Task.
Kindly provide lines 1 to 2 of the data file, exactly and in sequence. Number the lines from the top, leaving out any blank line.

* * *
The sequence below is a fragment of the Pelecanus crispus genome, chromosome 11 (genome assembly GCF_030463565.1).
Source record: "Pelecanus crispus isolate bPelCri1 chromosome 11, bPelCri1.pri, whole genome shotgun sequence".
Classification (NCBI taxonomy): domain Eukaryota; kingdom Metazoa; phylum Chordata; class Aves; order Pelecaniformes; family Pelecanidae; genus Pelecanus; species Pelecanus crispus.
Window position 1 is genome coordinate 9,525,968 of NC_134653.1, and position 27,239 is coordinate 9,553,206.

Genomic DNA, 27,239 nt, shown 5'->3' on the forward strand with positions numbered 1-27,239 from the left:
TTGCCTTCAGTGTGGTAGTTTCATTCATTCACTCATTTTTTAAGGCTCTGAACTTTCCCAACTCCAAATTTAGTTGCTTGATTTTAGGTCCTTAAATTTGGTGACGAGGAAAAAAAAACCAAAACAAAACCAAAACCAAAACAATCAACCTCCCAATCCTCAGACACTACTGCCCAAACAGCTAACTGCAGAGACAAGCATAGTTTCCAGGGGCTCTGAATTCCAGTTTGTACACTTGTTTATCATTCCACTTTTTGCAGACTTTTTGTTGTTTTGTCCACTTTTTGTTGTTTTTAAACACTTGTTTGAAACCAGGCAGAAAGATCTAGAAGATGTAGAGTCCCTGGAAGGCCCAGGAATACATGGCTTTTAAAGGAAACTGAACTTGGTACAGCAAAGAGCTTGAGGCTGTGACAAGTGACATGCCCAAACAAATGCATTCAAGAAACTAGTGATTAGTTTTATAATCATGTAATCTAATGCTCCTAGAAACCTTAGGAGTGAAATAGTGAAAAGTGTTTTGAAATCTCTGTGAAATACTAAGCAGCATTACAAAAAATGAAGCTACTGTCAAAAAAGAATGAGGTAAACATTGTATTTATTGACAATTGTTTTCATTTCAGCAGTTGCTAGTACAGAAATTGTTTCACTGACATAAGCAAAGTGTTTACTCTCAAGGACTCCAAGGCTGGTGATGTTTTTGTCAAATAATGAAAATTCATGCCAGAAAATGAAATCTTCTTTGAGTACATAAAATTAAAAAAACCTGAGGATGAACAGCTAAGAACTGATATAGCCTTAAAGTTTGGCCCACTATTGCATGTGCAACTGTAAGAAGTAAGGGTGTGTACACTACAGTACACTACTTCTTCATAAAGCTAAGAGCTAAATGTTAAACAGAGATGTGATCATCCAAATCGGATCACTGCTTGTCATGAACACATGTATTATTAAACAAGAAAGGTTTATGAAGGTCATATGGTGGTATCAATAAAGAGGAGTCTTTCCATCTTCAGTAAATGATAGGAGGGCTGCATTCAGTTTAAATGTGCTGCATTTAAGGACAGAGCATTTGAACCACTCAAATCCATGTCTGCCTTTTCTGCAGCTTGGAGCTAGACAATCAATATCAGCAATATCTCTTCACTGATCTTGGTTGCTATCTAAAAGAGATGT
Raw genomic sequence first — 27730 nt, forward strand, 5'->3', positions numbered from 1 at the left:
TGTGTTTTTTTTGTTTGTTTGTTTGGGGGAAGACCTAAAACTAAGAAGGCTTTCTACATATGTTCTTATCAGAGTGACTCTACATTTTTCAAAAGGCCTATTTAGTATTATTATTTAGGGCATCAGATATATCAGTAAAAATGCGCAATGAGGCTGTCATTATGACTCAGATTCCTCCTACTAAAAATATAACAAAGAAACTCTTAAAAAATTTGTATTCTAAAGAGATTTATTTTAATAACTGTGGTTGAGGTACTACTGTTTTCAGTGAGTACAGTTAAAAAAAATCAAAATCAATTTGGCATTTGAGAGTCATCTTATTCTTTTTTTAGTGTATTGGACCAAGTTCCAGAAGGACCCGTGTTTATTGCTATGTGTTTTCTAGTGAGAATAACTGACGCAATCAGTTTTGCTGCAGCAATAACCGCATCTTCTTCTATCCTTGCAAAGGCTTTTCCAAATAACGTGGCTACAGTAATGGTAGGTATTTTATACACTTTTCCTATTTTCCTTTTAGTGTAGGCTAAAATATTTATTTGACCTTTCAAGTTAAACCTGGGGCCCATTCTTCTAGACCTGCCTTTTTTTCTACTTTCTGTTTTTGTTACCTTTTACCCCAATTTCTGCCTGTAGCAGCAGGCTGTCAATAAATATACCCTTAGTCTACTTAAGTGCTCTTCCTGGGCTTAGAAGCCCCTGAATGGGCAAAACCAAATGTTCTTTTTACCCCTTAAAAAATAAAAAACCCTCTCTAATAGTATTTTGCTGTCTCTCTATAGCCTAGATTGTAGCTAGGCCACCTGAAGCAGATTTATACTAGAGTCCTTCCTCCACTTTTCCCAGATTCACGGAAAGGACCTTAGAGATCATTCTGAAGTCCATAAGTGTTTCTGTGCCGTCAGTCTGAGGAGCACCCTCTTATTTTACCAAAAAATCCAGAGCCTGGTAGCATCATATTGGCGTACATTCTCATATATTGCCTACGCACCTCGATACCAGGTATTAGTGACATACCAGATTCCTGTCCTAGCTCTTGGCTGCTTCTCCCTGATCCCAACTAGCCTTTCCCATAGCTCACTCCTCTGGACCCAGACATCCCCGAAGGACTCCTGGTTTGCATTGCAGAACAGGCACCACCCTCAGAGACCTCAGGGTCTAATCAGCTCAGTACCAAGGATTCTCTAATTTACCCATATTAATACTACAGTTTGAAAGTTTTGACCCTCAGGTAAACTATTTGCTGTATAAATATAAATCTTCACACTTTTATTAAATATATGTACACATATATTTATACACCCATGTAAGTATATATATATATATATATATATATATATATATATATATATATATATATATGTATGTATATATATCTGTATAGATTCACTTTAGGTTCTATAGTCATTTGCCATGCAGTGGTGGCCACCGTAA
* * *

The sequence below is a fragment of the Pelecanus crispus genome, chromosome 11 (genome assembly GCF_030463565.1).
Source record: "Pelecanus crispus isolate bPelCri1 chromosome 11, bPelCri1.pri, whole genome shotgun sequence".